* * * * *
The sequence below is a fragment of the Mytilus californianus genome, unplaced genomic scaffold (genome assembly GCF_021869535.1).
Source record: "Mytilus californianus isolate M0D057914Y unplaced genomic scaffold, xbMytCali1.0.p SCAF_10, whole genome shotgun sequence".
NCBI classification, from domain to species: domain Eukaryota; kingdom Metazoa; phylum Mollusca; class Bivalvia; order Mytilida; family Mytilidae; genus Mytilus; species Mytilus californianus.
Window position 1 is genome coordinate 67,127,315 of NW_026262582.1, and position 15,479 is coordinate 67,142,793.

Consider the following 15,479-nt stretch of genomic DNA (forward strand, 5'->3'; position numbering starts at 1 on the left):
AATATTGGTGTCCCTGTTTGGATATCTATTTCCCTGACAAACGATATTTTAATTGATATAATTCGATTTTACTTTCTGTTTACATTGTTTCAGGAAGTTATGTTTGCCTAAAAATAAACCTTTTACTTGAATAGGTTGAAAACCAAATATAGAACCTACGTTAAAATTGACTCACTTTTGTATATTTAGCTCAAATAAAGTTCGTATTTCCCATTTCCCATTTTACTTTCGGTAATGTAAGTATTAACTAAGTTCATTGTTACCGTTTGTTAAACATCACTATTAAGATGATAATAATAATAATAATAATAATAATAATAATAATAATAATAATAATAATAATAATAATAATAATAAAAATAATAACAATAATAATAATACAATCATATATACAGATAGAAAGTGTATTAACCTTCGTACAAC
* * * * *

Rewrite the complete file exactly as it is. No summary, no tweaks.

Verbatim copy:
The sequence below is a fragment of the Mytilus californianus genome, unplaced genomic scaffold (genome assembly GCF_021869535.1).
Source record: "Mytilus californianus isolate M0D057914Y unplaced genomic scaffold, xbMytCali1.0.p SCAF_10, whole genome shotgun sequence".
NCBI classification, from domain to species: domain Eukaryota; kingdom Metazoa; phylum Mollusca; class Bivalvia; order Mytilida; family Mytilidae; genus Mytilus; species Mytilus californianus.
Window position 1 is genome coordinate 67,127,315 of NW_026262582.1, and position 15,479 is coordinate 67,142,793.

Consider the following 15,479-nt stretch of genomic DNA (forward strand, 5'->3'; position numbering starts at 1 on the left):
AATATTGGTGTCCCTGTTTGGATATCTATTTCCCTGACAAACGATATTTTAATTGATATAATTCGATTTTACTTTCTGTTTACATTGTTTCAGGAAGTTATGTTTGCCTAAAAATAAACCTTTTACTTGAATAGGTTGAAAACCAAATATAGAACCTACGTTAAAATTGACTCACTTTTGTATATTTAGCTCAAATAAAGTTCGTATTTCCCATTTCCCATTTTACTTTCGGTAATGTAAGTATTAACTAAGTTCATTGTTACCGTTTGTTAAACATCACTATTAAGATGATAATAATAATAATAATAATAATAATAATAATAATAATAATAATAATAATAATAATAATAATAATAAAAATAATAACAATAATAATAATACAATCATATATACAGATAGAAAGTGTATTAACCTTCGTACAAC